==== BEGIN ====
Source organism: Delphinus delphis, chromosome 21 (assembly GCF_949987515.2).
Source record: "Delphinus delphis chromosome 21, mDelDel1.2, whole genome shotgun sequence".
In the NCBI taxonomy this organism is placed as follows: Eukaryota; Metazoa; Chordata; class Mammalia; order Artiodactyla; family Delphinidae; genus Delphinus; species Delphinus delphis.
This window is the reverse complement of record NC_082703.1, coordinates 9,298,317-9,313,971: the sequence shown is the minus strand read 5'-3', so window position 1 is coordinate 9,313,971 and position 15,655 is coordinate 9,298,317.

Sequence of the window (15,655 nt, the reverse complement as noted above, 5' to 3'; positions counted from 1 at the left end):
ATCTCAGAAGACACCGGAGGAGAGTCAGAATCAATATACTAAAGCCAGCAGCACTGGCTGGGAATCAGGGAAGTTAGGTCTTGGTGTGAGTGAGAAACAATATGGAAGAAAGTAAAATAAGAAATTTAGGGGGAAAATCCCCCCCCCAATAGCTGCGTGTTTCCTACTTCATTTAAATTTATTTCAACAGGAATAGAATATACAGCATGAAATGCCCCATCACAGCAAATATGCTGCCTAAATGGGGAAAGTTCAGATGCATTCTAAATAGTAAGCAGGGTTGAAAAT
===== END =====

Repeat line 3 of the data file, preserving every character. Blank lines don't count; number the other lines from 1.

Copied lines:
In the NCBI taxonomy this organism is placed as follows: Eukaryota; Metazoa; Chordata; class Mammalia; order Artiodactyla; family Delphinidae; genus Delphinus; species Delphinus delphis.